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Do co-occurring plants avoid competing for N?


All plants require nitrogen, so how can species co-exist if they're competing for the same limiting resource? This project will examine the hypothesis that plants avoid competing for nitrogen by taking up N in different chemical forms.


Associate Professor Charles Warren.

Research location

School of Life and Environmental Sciences

Program type



How is it that plant species can co-exist when they require the same resources? This conundrum applies especially to nitrogen because it is one of the nutrients that most commonly limits plant growth. Plants could in theory avoid competing for nitrogen by specializing in uptake of different chemical forms (e.g. acquire N as nitrate vs ammonium vs amino acids) (e.g. so-called “niche differentiation”). Past studies examining niche differentiation considered whether plants could avoid competing by taking up N as nitrate, ammonium or amino acids; but we know from more recent studies that N exists in soils in a far broader variety of chemical forms (Warren, 2013). For example we know soils contain quaternary ammonium compounds, polyamines, nucleobases, and small peptides. Hence, the aim with this project is to revisit the old question of chemical niche differentiation and if it permits co-existence of potentially competing plants species. This project will make use of controlled environment and field experiments involving isotope labeling and mass spectrometry. Warren, C.R., 2013. High diversity of small organic N observed in soil water. Soil Biology & Biochemistry 57, 444-450.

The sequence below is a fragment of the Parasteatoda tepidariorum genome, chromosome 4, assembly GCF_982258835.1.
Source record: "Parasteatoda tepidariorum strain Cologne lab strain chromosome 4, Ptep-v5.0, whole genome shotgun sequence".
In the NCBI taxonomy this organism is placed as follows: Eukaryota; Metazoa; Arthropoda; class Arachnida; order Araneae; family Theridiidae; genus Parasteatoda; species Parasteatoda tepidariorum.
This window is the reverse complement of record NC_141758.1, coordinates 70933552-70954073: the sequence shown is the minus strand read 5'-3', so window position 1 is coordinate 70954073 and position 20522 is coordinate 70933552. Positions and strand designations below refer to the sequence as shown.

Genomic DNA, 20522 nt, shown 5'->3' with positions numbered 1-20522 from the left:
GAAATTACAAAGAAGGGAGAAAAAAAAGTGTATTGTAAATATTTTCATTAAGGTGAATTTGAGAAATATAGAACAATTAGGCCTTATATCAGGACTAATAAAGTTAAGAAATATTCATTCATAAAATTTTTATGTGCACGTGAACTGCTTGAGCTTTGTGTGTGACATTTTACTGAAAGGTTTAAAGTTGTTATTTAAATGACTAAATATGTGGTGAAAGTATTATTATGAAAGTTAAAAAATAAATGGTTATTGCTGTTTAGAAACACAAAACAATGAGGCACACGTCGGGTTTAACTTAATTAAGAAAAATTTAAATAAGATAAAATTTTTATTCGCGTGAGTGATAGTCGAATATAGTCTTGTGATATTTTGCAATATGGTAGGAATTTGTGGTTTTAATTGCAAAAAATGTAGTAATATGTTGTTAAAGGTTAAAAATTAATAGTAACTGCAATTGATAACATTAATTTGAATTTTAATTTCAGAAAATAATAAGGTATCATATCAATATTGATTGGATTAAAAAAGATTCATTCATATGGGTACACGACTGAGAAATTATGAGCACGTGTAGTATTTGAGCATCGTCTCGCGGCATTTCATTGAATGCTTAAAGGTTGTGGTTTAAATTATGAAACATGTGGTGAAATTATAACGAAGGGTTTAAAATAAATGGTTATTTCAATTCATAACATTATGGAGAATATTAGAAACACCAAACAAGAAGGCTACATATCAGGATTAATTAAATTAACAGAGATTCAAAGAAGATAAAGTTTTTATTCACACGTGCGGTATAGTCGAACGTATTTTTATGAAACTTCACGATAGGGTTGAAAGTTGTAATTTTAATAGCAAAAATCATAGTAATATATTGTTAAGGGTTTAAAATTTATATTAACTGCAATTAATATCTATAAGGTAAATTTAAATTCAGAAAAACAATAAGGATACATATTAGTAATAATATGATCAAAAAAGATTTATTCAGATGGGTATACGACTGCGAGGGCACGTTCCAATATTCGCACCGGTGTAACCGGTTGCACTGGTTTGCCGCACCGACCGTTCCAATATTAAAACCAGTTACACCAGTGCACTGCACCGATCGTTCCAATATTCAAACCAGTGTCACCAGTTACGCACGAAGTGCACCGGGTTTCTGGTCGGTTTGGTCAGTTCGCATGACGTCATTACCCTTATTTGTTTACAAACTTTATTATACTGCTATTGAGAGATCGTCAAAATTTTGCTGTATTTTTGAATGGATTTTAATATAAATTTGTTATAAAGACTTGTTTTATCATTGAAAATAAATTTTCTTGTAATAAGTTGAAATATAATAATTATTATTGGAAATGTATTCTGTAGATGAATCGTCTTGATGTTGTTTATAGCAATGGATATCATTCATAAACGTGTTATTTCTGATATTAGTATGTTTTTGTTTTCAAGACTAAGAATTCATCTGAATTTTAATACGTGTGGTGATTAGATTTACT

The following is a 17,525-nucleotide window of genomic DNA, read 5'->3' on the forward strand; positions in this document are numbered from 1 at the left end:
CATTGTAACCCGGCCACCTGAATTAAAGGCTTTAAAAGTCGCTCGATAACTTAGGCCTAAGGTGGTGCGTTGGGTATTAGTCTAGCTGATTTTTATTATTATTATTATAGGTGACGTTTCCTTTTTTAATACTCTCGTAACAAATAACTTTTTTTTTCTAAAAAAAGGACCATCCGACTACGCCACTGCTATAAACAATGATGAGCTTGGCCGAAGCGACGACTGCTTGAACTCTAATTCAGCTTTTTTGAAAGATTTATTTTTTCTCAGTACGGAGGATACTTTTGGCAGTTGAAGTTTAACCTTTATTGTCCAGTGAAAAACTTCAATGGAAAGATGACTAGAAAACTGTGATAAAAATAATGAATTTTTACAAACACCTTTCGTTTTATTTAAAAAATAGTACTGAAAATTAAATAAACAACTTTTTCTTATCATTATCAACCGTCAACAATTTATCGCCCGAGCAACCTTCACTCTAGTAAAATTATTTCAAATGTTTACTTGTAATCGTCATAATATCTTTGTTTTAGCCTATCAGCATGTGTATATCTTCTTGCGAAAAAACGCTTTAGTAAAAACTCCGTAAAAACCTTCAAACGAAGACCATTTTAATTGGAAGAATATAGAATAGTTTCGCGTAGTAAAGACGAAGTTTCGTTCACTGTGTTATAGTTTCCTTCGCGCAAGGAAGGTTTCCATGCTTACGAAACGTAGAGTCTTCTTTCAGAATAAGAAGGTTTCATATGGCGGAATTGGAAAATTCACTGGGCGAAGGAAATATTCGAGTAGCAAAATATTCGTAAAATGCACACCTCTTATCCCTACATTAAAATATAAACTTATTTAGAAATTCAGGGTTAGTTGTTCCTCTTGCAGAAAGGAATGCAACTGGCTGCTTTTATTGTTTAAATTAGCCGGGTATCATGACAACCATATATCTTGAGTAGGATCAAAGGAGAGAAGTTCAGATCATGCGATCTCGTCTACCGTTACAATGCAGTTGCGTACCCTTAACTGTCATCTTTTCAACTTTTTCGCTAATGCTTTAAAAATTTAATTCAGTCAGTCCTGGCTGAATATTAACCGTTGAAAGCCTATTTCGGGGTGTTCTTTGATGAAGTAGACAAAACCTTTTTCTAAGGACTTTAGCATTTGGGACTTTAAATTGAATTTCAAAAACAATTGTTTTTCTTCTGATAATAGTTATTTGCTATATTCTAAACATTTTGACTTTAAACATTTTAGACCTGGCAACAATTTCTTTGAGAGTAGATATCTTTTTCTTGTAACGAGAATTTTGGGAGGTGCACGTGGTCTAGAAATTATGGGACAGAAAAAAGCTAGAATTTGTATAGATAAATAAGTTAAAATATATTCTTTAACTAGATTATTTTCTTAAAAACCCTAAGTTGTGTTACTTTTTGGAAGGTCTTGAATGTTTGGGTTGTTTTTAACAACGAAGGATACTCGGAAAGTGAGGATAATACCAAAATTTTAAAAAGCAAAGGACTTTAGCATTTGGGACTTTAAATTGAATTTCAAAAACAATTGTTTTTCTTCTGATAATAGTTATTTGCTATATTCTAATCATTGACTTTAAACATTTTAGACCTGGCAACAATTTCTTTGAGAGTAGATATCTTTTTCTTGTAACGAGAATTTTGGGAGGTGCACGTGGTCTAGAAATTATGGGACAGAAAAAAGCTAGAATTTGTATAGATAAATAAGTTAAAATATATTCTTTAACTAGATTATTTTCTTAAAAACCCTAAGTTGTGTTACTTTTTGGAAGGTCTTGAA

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Opportunity ID

The opportunity ID for this research opportunity is 2853

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